Oliver Dowden has stirred up a fresh round of speculation over GOV.UK Verify with his statement to Parliament on the new commercial arrangements for the programme.
The move to make five of the private sector identity providers responsible for broadening the usage of the identity assurance platform was conveyed by the Cabinet Office minister as an indication of its maturity, but there are plenty who will see it as banging a nail in the coffin before it is quite dead.
In fact it confirms a transition that was flagged up back in May by Nic Harrison, then director of service design and assurance, digital identity in the Government Digital Service, who said GDS was in conversations about taking a less active role and Verify evolving into a federated system.
It is understood that the identity providers, who have new 18-month contracts with the service, will have more freedom in approaching the market, especially among commercial organisations wanting to make use of digital identities.
In short, Verify is being thrown into the commercial world with its original role – to provide online assurance for government services – becoming just part of a much wider picture.
The Government is not ready to write it off, but the programme has not fulfilled the ambition expressed when work began in 2011. The Cabinet Office was aiming to make it a ubiquitous mechanism at least for central government services, but so far it has been used for just 18. It also has just short of 3 million sign-ups against the target of 25 million that was part of last year’s Transformation Strategy.
Meanwhile, the questions of management responsibility and governance seem to be up in the air, with the Cabinet Office still in the frame but a possibility that Verify could soon come under the wing of the Department of Digital, Culture, Media and Sport, which has taken control of most of the Government’s data policy. And how these, or some other party, will work with the identity providers remains to be seen.
This all leads to the question of what are its odds of success in a broader market for digital identities? Its slow progress in central government suggests there are still shortcomings to address.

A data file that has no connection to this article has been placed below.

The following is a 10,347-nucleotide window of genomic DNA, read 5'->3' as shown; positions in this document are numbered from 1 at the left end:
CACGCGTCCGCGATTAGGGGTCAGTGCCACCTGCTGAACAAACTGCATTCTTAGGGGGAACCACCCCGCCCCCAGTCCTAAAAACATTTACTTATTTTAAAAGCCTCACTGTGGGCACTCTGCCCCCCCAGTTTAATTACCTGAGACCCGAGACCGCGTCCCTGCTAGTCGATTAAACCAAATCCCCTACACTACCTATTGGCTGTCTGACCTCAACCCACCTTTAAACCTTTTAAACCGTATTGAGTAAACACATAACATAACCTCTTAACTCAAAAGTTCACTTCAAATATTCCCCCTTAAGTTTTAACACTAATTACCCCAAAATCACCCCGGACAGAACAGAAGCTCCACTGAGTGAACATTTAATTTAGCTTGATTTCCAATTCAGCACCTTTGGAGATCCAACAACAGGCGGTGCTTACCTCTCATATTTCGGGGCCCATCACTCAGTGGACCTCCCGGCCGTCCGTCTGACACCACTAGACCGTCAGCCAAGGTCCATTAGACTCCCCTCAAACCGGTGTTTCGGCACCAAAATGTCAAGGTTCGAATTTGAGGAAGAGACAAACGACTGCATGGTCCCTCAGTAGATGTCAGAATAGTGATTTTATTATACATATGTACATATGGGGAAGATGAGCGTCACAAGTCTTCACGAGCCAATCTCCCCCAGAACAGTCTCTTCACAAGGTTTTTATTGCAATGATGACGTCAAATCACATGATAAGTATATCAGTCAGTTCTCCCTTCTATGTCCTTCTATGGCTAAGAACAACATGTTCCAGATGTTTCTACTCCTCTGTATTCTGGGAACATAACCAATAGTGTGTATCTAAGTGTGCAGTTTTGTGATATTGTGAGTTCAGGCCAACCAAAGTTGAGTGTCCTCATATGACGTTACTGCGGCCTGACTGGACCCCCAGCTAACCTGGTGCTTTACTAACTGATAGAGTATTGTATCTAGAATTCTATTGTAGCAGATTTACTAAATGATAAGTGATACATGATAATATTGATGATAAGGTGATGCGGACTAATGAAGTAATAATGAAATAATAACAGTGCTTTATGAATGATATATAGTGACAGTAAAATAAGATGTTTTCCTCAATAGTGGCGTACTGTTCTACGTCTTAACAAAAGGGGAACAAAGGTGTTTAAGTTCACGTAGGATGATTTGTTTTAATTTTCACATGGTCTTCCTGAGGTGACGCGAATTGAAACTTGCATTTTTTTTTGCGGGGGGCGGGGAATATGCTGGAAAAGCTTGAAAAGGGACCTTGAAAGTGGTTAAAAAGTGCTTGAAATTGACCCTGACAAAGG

Firstly, the sign-up process has to become more reliable. There have been plenty of complaints about failures to complete the process, and as of today the official dashboard says the verification success rate is just 47%.
The changes are probably going to throw more emphasis on the identity providers sorting this out, but it is not going to build a momentum unless it becomes the norm for potential users to complete the process first time.
Secondly, it needs an assessment of whether the attributes the identity providers hold on individuals will meet the needs of different services; and whether those services operate in a way that makes them relevant.
Harrison acknowledged “sound operational reasons” why central government wasn’t making wide use of Verify, suggesting its design involved assumptions about what would work for Whitehall that proved incorrect. It is going to be equally difficult to get things right for big commercial operations, and there has to be a good understanding of their operational demands to make the platform work for them.
Both of these issues could possibly be addressed in the identity providers developing their own hubs rather than relying on the central hub – a move that was floated by Harrison.
Thirdly, there has to be a sustained effort to let people know about Verify. There has never been a big public information campaign, and the majority of people will have no idea what it is or what is meant to do for them. The momentum is never going to develop when it prompts nothing more than a blank look from most of the public.
Contrary to what some detractors would say, Verify isn’t dead; but it doesn’t look very healthy in its current state and has 18 months to show that it’s worth keeping alive.
Image from GOV.UK, Open Government Licence v3.0